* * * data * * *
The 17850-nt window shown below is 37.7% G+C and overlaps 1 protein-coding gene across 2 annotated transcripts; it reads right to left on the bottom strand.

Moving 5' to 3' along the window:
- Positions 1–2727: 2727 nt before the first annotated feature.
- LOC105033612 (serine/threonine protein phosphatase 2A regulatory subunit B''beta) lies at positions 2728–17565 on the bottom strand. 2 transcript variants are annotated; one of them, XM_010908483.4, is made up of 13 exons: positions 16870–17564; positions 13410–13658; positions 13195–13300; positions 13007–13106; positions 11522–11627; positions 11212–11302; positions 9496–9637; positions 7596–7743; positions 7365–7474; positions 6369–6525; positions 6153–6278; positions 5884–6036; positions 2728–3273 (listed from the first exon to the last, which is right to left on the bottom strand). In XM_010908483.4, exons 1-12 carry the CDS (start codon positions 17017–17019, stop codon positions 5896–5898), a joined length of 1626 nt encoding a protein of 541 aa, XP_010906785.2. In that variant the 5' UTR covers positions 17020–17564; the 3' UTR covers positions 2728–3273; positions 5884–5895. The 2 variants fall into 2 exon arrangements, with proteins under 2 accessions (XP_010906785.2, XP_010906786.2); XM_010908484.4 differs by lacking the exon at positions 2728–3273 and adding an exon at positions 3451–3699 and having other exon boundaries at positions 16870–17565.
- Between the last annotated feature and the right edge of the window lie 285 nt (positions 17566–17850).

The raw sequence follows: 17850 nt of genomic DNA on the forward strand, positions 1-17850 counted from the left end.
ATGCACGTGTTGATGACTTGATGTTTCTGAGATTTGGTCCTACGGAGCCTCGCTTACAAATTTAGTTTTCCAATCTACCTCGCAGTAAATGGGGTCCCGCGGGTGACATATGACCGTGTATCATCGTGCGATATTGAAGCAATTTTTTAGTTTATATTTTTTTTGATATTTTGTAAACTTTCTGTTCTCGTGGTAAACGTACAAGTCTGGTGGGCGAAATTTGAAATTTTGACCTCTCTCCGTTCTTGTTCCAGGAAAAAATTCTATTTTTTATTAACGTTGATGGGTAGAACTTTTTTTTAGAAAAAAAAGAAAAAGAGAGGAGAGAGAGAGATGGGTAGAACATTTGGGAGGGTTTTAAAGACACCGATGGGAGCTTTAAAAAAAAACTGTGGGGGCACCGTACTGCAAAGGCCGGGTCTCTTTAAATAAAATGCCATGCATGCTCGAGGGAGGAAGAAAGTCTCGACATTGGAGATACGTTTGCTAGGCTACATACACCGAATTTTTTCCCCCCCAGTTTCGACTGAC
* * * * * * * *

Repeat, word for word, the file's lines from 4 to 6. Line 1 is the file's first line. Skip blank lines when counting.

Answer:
- LOC105033612 (serine/threonine protein phosphatase 2A regulatory subunit B''beta) lies at positions 2728–17565 on the bottom strand. 2 transcript variants are annotated; one of them, XM_010908483.4, is made up of 13 exons: positions 16870–17564; positions 13410–13658; positions 13195–13300; positions 13007–13106; positions 11522–11627; positions 11212–11302; positions 9496–9637; positions 7596–7743; positions 7365–7474; positions 6369–6525; positions 6153–6278; positions 5884–6036; positions 2728–3273 (listed from the first exon to the last, which is right to left on the bottom strand). In XM_010908483.4, exons 1-12 carry the CDS (start codon positions 17017–17019, stop codon positions 5896–5898), a joined length of 1626 nt encoding a protein of 541 aa, XP_010906785.2. In that variant the 5' UTR covers positions 17020–17564; the 3' UTR covers positions 2728–3273; positions 5884–5895. The 2 variants fall into 2 exon arrangements, with proteins under 2 accessions (XP_010906785.2, XP_010906786.2); XM_010908484.4 differs by lacking the exon at positions 2728–3273 and adding an exon at positions 3451–3699 and having other exon boundaries at positions 16870–17565.
- Between the last annotated feature and the right edge of the window lie 285 nt (positions 17566–17850).

The raw sequence follows: 17850 nt of genomic DNA on the forward strand, positions 1-17850 counted from the left end.